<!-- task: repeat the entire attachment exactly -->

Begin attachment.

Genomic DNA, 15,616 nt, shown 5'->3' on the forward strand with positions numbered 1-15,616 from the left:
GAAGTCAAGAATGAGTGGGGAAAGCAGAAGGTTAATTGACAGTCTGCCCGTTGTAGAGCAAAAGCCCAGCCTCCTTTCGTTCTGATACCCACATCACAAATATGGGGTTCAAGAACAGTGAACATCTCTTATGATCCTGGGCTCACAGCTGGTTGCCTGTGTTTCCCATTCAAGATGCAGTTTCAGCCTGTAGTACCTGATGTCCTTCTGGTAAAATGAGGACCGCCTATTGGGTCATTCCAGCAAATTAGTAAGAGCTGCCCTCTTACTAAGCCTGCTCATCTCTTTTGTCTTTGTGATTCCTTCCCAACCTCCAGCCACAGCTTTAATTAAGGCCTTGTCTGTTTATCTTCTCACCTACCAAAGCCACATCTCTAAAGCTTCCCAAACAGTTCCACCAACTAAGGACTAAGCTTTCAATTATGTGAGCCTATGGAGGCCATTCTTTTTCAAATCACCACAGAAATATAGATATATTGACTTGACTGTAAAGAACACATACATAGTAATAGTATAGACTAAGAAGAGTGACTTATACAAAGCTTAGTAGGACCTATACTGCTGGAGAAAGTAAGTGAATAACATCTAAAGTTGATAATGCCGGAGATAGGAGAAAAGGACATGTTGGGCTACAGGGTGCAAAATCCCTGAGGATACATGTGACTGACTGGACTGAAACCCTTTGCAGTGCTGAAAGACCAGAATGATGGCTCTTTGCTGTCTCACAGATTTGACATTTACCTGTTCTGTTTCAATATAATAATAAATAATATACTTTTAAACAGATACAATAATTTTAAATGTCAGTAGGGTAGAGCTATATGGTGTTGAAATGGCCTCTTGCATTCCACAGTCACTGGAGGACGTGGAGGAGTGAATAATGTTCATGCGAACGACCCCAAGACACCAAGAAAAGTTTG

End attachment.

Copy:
Genomic DNA, 15,616 nt, shown 5'->3' on the forward strand with positions numbered 1-15,616 from the left:
GAAGTCAAGAATGAGTGGGGAAAGCAGAAGGTTAATTGACAGTCTGCCCGTTGTAGAGCAAAAGCCCAGCCTCCTTTCGTTCTGATACCCACATCACAAATATGGGGTTCAAGAACAGTGAACATCTCTTATGATCCTGGGCTCACAGCTGGTTGCCTGTGTTTCCCATTCAAGATGCAGTTTCAGCCTGTAGTACCTGATGTCCTTCTGGTAAAATGAGGACCGCCTATTGGGTCATTCCAGCAAATTAGTAAGAGCTGCCCTCTTACTAAGCCTGCTCATCTCTTTTGTCTTTGTGATTCCTTCCCAACCTCCAGCCACAGCTTTAATTAAGGCCTTGTCTGTTTATCTTCTCACCTACCAAAGCCACATCTCTAAAGCTTCCCAAACAGTTCCACCAACTAAGGACTAAGCTTTCAATTATGTGAGCCTATGGAGGCCATTCTTTTTCAAATCACCACAGAAATATAGATATATTGACTTGACTGTAAAGAACACATACATAGTAATAGTATAGACTAAGAAGAGTGACTTATACAAAGCTTAGTAGGACCTATACTGCTGGAGAAAGTAAGTGAATAACATCTAAAGTTGATAATGCCGGAGATAGGAGAAAAGGACATGTTGGGCTACAGGGTGCAAAATCCCTGAGGATACATGTGACTGACTGGACTGAAACCCTTTGCAGTGCTGAAAGACCAGAATGATGGCTCTTTGCTGTCTCACAGATTTGACATTTACCTGTTCTGTTTCAATATAATAATAAATAATATACTTTTAAACAGATACAATAATTTTAAATGTCAGTAGGGTAGAGCTATATGGTGTTGAAATGGCCTCTTGCATTCCACAGTCACTGGAGGACGTGGAGGAGTGAATAATGTTCATGCGAACGACCCCAAGACACCAAGAAAAGTTTG